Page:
Impact on Currency
Filing Bankruptcy is often the last resort for the debtor when all other options are closed. Hence, the bankruptcy statistics are backward-looking or a lagging indicator confirming an ongoing past trend which could have been deduced from the past poor performance. Bankruptcy statistics would then be useful for economic analysts for analysis but does not serve as a useful indicator either for the equity or the currency markets. Hence, bankruptcy figures could be overlooked for other leading macroeconomic indicators for the currency markets.
The United States Courts provide historical data of the quarterly reports of bankruptcy filings in the country on its official website. The Organization for Economic Co-operation and Development (OECD) also maintains bankruptcy statistics for reporting members. Moody’s analytics also provide personal and corporate bankruptcy filings on their official website.
Sources of Bankruptcy Statistics
The US Courts maintain bankruptcy filings records on its website.
The OECD Bankruptcy statistics are also helpful for quick reference of the OECD member countries.
Global Bankruptcy statistics are available on Trading Economics.
Moody’s analytics also report personal bankruptcies.
How Bankruptcies’Data Release Affects The Price Charts
Estimating the exact impact of bankruptcies on an economy is hard to quantify. Since the bankruptcies data is released quarterly, its impact on the forex market tends to be negligible because the data is backward-looking. The most recent data was released on June 30, 2020, at 8.00 AM ET and can be accessed from the United States Courts website here. The historical bankruptcies’ data in the US can be accessed at the Trading Economics website.
The screengrab below is from the quarterly bankruptcies’ data from Trading Economics.
As can be seen, the total number of bankruptcies in the United States decreased to 22,482 companies in the second quarter of 2020 from 23,114 companies in the first quarter of 2020.
Now, let’s see how this release made an impact on the Forex price charts.
EUR/USD: Before the Quarterly Bankruptcies Data Release on August 2020, Just Before 8.00 AM ET
As can be seen in the above 15-minute EUR/USD chart, the pair was trading on a weak downtrend. This trend can be affirmed since the 20- period Moving Average is decreasing in the steepness of its decline with candles forming closer to it.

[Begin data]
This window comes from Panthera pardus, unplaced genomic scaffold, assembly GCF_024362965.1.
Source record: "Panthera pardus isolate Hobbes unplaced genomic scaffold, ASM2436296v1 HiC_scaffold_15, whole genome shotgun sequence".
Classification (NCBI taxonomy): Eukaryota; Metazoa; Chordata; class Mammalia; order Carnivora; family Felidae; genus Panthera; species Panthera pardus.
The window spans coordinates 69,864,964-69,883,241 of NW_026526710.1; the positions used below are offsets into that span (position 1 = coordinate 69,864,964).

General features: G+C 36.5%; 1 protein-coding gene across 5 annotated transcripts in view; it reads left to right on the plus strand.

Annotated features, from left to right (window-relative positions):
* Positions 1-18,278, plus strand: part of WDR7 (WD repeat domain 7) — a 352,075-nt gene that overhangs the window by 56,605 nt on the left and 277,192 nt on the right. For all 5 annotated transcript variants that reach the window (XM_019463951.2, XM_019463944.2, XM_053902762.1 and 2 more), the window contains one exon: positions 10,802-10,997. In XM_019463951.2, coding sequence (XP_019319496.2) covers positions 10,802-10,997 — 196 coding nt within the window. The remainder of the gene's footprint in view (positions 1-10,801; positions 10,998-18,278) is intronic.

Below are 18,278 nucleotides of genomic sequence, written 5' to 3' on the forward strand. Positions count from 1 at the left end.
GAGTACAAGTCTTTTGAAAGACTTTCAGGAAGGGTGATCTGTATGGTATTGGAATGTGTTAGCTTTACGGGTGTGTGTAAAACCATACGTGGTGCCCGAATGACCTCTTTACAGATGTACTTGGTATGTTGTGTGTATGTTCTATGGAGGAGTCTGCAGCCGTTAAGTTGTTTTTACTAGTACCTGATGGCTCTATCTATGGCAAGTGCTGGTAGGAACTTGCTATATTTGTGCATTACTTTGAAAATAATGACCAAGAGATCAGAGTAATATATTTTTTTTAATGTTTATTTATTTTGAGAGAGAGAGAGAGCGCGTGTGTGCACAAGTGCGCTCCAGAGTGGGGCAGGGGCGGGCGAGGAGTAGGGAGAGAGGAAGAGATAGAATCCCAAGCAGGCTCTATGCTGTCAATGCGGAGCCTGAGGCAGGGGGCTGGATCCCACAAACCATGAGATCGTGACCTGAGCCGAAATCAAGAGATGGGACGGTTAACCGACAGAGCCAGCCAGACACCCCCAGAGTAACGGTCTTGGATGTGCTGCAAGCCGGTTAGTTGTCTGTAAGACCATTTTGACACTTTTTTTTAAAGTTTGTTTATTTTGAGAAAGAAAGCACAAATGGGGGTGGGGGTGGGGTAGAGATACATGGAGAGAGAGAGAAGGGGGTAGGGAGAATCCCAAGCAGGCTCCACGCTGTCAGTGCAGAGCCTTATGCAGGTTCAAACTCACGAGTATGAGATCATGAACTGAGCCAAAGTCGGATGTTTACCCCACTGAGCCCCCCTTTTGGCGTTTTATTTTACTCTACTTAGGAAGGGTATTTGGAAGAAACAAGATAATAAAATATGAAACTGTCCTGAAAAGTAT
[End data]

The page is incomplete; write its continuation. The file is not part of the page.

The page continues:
EUR/USD: After the Quarterly Bankruptcies Data Release on August 2020, 8.00 AM ET
After the release of the bankruptcies data, the pair formed a 15-minute “hammer” candle. This pattern indicates that the USD became weaker against the EUR. This trend is contrary to the expectations since the number of bankruptcies had declined from the previous quarter. The pair adopted a bullish stance with the candles crossing above a now rising 20-period Moving Average.
Now let’s see how this news release impacted other major currency pairs.
GBP/USD: Before the Quarterly Bankruptcies Data Release on August 2020, Just Before 8.00 AM ET
The GBP/USD pair showed a similar weakening downtrend trend as observed with the EUR/USD pair before the release of the bankruptcies data. The 15-minute candles can be seen, forming closer to the 20- period Moving Average, whose downward steepness is decreasing.
GBP/USD: After the Quarterly Bankruptcies Data Release on August 2020, 8.00 AM ET
After the news release, the pair formed a 15-minute bearish “Doji star” candle. Similar to the EUR/USD pair, GBP/USD adopted a bullish stance with the candles crossing above a now rising 20-period Moving Average.
AUD/USD: Before the Quarterly Bankruptcies Data Release on August 2020, Just Before 8.00 AM ET
AUD/USD: After the Quarterly Bankruptcies Data Release on August 2020, 8.00 AM ET
Unlike the downtrends observed with the EUR/USD and the GBP/USD pairs, the AUD/USD traded within a subdued neutral trend before the bankruptcies data release. The 15-minute candles were forming around an already flattened 20-period MA. After the data release, the pair formed a 15-minute bullish “Doji star” candle. It later traded in the same bullish pattern as observed in the other pairs.
In the current age of the coronavirus pandemic, data on bankruptcies provide a vital indicator of the economic conditions. However, in the forex market, these data do not carry much significance, as shown by the above analyses.